In break from past, CCSD eliminates requirements for admissions to some magnet programsRequirements still in place for certain STEM areas of study
Sitting outside for class, sophomore Jennifer Maines takes notes on her Graphic Design presentation. A new rule was implemented to remove requirements. "I think that it is not a good idea to take away the school policy of attendance and citizenship because the school should pay attention to see how students behave," Maines said. "They shouldn't output all their energy on just grades and GPA because checking for attendance and making sure the student is actually here is important as well." Photo Credit: Gurleen Swaich
In an attempt to move toward a more equitable system, the Clark County School District has decided to eliminate the GPA and behavioral requirements for admission into high school magnet programs.
“CCSD’s Magnet Schools offer students of various socioeconomic backgrounds, race and academic achievement levels, programs that allow them to discover their talents and abilities, while preparing them to be college and career ready upon graduating high school,” CCSD Superintendent Dr. Jesus F. Jara said.
Previously, applicants had to fulfill several criteria in order to be eligible for any magnet school student lottery. Students who had a very low GPA, severe behavioral issues or high absentee rates were not considered for admission. The district had also eliminated preference to applicants with a sibling at the desired magnet school.
“I think that magnet schools are meant to have the smartest and most well-behaved kids,” sophomore Matthew Rosenbaum said. “If there are no requirements, then lower-quality students can ruin the environment for others.”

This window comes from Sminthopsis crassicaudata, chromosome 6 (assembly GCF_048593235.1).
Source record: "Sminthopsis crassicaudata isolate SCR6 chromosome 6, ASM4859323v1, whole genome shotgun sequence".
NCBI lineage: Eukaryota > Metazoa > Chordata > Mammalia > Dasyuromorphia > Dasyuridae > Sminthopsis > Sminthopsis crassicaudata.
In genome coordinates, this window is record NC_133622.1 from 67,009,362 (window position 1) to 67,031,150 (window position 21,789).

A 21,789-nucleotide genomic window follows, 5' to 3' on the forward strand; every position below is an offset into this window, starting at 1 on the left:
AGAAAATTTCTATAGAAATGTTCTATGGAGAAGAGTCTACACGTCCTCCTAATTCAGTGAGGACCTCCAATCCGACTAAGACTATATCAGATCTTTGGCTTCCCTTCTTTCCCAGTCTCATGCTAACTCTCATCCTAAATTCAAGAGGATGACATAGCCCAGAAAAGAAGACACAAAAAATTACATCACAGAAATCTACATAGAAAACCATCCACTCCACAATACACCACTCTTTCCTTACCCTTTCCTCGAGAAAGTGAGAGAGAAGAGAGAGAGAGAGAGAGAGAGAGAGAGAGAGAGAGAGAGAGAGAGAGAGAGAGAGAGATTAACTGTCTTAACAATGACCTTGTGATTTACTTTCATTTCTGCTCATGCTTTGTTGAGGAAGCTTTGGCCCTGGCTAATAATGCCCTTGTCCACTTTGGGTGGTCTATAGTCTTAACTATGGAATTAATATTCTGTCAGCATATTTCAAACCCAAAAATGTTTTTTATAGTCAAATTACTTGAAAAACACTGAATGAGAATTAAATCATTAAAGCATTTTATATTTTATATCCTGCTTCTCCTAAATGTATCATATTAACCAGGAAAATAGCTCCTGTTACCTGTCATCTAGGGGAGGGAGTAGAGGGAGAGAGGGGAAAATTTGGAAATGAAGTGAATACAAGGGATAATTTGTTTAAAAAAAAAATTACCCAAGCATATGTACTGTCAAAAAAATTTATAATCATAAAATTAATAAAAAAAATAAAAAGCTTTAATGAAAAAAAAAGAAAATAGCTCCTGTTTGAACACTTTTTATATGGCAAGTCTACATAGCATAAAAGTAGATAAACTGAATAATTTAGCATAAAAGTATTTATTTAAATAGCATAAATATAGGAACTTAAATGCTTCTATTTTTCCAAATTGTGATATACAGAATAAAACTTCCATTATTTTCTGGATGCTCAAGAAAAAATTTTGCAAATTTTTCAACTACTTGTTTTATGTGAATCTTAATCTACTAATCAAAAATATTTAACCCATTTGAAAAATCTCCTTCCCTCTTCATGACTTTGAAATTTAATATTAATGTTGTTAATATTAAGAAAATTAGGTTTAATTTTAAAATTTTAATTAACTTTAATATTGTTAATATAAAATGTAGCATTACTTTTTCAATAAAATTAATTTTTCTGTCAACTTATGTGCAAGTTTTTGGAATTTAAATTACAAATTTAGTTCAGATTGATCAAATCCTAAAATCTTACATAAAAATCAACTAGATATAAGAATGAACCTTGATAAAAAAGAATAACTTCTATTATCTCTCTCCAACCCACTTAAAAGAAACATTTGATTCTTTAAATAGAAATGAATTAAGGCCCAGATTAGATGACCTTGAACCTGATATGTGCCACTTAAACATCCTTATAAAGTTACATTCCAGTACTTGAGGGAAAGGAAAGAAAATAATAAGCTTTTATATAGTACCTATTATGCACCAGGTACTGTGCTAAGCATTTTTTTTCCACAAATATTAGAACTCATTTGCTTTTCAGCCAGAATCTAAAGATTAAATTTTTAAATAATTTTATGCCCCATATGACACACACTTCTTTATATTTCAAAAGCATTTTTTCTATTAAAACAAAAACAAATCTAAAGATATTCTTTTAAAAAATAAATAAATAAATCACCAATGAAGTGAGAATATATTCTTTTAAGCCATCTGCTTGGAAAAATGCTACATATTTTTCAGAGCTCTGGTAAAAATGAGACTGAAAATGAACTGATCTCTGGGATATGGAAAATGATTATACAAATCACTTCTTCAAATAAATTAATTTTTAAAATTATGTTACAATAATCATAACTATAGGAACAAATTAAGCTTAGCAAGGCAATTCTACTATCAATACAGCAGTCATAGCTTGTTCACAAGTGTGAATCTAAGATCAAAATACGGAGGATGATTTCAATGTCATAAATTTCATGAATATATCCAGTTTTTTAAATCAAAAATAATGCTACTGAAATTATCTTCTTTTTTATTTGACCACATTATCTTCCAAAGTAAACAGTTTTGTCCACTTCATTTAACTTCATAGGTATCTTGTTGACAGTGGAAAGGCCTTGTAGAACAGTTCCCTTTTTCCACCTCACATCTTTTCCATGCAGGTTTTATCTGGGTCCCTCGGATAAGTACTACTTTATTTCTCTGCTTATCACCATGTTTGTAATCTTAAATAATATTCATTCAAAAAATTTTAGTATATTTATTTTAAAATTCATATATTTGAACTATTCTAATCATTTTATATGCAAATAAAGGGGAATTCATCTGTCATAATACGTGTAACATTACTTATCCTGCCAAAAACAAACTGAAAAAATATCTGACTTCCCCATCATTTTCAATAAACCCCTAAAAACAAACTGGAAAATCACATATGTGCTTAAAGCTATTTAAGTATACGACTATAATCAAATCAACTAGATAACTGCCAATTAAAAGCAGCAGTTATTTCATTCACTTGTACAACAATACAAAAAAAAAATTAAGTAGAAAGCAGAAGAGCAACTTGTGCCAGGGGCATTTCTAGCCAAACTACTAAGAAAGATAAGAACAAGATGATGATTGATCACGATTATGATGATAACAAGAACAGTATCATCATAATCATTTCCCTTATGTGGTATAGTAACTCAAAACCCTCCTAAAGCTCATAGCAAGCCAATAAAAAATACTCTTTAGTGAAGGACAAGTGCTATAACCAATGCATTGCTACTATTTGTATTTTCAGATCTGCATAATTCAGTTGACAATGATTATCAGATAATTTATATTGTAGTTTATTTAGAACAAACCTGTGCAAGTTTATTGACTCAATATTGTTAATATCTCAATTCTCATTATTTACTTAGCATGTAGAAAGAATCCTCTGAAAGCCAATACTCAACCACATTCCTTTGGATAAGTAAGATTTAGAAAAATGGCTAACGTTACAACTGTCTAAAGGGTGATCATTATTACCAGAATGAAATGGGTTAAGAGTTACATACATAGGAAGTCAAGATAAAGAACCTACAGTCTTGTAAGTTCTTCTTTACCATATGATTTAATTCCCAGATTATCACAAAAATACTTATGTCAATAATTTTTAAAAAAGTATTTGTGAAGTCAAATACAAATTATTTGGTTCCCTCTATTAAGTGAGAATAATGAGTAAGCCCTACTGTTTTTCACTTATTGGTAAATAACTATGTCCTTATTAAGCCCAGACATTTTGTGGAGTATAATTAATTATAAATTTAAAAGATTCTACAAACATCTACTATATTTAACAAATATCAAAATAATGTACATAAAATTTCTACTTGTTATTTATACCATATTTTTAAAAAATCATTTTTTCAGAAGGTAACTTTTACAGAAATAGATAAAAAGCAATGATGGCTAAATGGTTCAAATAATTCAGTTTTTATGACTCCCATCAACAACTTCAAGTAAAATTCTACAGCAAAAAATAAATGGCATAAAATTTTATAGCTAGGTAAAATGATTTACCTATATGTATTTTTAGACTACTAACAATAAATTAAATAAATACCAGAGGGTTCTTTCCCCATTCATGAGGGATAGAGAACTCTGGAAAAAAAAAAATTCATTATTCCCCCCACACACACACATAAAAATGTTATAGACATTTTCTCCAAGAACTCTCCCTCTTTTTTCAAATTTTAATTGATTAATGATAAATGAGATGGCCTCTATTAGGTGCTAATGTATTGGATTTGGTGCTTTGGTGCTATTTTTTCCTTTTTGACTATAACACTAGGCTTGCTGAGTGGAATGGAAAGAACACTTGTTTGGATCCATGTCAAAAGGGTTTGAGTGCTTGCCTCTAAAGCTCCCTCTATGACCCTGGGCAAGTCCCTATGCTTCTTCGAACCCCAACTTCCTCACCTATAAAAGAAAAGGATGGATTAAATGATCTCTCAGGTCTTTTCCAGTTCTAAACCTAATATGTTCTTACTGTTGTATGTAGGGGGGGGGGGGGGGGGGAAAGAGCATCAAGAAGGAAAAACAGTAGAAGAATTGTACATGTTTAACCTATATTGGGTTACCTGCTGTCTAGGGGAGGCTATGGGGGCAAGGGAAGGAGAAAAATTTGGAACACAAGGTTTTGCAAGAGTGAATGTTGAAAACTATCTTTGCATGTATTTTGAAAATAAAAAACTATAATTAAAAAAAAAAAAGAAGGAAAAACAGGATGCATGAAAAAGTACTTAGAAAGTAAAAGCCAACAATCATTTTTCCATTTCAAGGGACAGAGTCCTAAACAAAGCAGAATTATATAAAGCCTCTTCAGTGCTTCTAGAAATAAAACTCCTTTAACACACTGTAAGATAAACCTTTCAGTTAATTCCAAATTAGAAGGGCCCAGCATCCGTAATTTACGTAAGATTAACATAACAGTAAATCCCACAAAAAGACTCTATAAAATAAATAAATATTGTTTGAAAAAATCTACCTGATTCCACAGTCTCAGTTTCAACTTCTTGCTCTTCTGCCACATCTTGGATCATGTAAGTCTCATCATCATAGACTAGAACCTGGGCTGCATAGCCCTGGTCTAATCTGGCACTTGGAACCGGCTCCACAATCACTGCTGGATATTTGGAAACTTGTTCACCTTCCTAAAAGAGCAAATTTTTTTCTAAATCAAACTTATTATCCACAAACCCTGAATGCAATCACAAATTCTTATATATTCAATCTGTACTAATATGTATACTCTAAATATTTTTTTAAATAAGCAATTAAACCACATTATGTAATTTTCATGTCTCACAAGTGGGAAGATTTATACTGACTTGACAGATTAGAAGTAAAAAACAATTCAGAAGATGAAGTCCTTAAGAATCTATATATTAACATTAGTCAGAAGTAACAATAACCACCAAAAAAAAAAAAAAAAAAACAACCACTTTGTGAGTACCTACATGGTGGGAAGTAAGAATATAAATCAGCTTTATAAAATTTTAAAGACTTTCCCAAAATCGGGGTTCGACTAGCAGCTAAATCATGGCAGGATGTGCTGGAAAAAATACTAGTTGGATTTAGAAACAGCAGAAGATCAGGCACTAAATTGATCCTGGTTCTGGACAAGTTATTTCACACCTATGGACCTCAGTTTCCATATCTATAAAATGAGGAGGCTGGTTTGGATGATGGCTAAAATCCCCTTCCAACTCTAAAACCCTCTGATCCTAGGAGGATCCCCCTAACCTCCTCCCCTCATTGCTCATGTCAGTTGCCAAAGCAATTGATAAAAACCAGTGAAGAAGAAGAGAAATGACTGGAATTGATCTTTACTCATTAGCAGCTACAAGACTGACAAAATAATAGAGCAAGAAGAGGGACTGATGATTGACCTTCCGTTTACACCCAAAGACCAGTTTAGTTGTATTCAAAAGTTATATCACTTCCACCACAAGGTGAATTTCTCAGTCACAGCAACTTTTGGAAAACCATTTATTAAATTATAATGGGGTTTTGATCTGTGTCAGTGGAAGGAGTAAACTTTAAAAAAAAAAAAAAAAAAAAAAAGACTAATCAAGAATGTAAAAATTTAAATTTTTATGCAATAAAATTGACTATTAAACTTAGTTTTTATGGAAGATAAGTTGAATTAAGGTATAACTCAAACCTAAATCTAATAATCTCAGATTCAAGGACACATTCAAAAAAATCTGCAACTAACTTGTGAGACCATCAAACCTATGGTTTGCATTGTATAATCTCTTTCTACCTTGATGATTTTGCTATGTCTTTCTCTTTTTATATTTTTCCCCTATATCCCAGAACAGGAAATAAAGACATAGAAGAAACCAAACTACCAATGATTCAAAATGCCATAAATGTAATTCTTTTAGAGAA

The policy change was to address the lack of racial diversity at magnet high schools. District officials argued that GPA and behavior requirements had disproportionately harmed Black and Hispanic applicants.
“The new policies will likely change the demographics of Southwest by increasing the number of minorities who attend our school,” Communications and Freshman Studies teacher Henry Castillo said. “The educational environment will likely mirror more of a comprehensive school, but it’s important to note that these requirements are not true for every program area at Southwest.”
Students will still have to fulfill criteria to be included in the lottery for STEM-based programs, like Engineering. In order to be eligible for the lottery, students in these programs must earn at least 16 out of a possible 26 credits in their first semester of eighth grade.
“One of the objectives for our Focus: 2024 plan is to increase magnet school enrollment and to expand opportunities for all student groups ensuring they represent the community we serve,” Jara said.